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Your Home Movies


[Basement Party, ca. 1962] – Orphan film.

Your family films are important, and not just to you.

The Center for Home Movies advocates the preservation of films within the household. Often called “family films,” home movies are likely to have their greatest meaning for immediate family members. Even if no one in the family currently takes an interest in these personal documents, a future spouse or child may find them of enormous significance.

In addition, you may be surprised to learn that your home movies can hold great interest for a much wider public, including local historians, international scholars, and artists. Popular celebrities or historic events that appear in your films would be obvious examples, but in fact it is the record of normal human beings being themselves in everyday circumstances that may be of most historical value. Imagine how our knowledge would be enriched if we had original movies of home life in the 1700s or 1850s, whatever the circumstance of the subjects! In a hundred years, and even today, your home movies will contain unique and precious documentation of a way of life – from the cut of fashionable clothing to the eroding contours of a beach. The mere backgrounds in your films may be of historical interest, even if the main subject is out of focus or making a silly face. And home movies can offer a real-world comparison to the fictionalized versions of our history conveyed through popular films and television programs.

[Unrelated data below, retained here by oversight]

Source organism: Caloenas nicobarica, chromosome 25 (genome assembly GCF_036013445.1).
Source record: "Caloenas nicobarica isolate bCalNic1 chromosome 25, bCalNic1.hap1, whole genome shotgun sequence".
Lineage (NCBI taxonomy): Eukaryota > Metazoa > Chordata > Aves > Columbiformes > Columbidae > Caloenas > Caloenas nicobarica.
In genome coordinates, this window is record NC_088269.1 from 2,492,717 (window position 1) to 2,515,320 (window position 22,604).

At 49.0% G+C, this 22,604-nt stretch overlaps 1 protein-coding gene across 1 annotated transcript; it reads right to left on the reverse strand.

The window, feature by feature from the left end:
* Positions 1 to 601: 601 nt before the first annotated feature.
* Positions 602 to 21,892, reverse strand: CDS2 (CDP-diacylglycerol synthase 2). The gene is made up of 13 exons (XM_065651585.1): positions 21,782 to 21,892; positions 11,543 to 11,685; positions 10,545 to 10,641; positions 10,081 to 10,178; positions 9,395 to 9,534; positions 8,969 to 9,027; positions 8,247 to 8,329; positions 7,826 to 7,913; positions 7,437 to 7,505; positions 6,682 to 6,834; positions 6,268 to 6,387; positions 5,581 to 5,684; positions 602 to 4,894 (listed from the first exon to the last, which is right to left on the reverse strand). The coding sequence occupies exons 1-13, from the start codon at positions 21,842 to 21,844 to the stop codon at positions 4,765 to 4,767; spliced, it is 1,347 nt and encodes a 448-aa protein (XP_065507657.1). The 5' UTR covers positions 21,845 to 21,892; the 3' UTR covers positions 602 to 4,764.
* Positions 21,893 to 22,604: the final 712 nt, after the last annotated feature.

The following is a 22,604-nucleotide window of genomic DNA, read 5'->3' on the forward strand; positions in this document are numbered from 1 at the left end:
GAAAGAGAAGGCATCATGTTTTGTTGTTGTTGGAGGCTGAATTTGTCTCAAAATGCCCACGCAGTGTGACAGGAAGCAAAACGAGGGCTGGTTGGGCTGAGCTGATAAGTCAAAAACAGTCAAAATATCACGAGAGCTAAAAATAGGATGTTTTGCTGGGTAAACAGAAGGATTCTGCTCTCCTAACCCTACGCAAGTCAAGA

Explore the topics in this section to gain a greater understanding of the potential historical and cultural value of your home movies,  as well as guidance for caring for them and options for having them transferred to more easily-viewable modern formats.